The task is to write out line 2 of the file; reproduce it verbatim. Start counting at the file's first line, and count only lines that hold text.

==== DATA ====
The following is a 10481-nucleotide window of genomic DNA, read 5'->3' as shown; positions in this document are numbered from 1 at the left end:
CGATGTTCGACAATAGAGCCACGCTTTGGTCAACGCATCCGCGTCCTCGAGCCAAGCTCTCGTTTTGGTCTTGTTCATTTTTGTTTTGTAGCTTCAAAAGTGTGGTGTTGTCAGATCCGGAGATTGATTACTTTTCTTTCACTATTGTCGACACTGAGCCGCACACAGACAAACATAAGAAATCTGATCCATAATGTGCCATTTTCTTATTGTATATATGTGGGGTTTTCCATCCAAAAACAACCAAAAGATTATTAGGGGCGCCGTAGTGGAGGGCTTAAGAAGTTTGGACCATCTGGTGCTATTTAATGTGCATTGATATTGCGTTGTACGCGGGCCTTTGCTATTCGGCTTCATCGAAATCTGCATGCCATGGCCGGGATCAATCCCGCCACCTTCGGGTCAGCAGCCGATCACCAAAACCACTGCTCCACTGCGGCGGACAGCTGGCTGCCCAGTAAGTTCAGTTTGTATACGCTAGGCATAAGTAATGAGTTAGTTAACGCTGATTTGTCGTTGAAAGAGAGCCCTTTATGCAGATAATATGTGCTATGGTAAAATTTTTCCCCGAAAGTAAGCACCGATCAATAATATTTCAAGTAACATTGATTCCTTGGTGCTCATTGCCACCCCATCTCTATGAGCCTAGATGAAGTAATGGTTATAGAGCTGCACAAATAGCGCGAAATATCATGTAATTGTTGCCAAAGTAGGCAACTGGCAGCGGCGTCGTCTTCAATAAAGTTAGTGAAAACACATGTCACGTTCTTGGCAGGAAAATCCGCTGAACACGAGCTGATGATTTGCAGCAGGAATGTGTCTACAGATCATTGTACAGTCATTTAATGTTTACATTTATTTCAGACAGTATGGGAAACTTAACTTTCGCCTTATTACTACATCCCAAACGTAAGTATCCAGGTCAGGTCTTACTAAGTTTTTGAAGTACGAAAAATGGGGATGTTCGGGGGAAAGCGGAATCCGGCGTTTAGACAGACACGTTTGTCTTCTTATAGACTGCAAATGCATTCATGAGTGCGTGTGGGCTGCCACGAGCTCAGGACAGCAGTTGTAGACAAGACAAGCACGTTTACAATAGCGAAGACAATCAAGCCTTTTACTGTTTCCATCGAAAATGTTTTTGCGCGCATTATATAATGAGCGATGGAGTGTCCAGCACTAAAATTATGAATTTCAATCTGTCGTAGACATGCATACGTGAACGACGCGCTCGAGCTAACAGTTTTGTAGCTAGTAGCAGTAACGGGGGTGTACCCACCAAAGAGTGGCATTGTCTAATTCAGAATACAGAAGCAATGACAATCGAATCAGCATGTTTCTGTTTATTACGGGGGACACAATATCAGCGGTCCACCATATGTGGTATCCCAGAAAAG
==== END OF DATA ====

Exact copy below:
CGATGTTCGACAATAGAGCCACGCTTTGGTCAACGCATCCGCGTCCTCGAGCCAAGCTCTCGTTTTGGTCTTGTTCATTTTTGTTTTGTAGCTTCAAAAGTGTGGTGTTGTCAGATCCGGAGATTGATTACTTTTCTTTCACTATTGTCGACACTGAGCCGCACACAGACAAACATAAGAAATCTGATCCATAATGTGCCATTTTCTTATTGTATATATGTGGGGTTTTCCATCCAAAAACAACCAAAAGATTATTAGGGGCGCCGTAGTGGAGGGCTTAAGAAGTTTGGACCATCTGGTGCTATTTAATGTGCATTGATATTGCGTTGTACGCGGGCCTTTGCTATTCGGCTTCATCGAAATCTGCATGCCATGGCCGGGATCAATCCCGCCACCTTCGGGTCAGCAGCCGATCACCAAAACCACTGCTCCACTGCGGCGGACAGCTGGCTGCCCAGTAAGTTCAGTTTGTATACGCTAGGCATAAGTAATGAGTTAGTTAACGCTGATTTGTCGTTGAAAGAGAGCCCTTTATGCAGATAATATGTGCTATGGTAAAATTTTTCCCCGAAAGTAAGCACCGATCAATAATATTTCAAGTAACATTGATTCCTTGGTGCTCATTGCCACCCCATCTCTATGAGCCTAGATGAAGTAATGGTTATAGAGCTGCACAAATAGCGCGAAATATCATGTAATTGTTGCCAAAGTAGGCAACTGGCAGCGGCGTCGTCTTCAATAAAGTTAGTGAAAACACATGTCACGTTCTTGGCAGGAAAATCCGCTGAACACGAGCTGATGATTTGCAGCAGGAATGTGTCTACAGATCATTGTACAGTCATTTAATGTTTACATTTATTTCAGACAGTATGGGAAACTTAACTTTCGCCTTATTACTACATCCCAAACGTAAGTATCCAGGTCAGGTCTTACTAAGTTTTTGAAGTACGAAAAATGGGGATGTTCGGGGGAAAGCGGAATCCGGCGTTTAGACAGACACGTTTGTCTTCTTATAGACTGCAAATGCATTCATGAGTGCGTGTGGGCTGCCACGAGCTCAGGACAGCAGTTGTAGACAAGACAAGCACGTTTACAATAGCGAAGACAATCAAGCCTTTTACTGTTTCCATCGAAAATGTTTTTGCGCGCATTATATAATGAGCGATGGAGTGTCCAGCACTAAAATTATGAATTTCAATCTGTCGTAGACATGCATACGTGAACGACGCGCTCGAGCTAACAGTTTTGTAGCTAGTAGCAGTAACGGGGGTGTACCCACCAAAGAGTGGCATTGTCTAATTCAGAATACAGAAGCAATGACAATCGAATCAGCATGTTTCTGTTTATTACGGGGGACACAATATCAGCGGTCCACCATATGTGGTATCCCAGAAAAG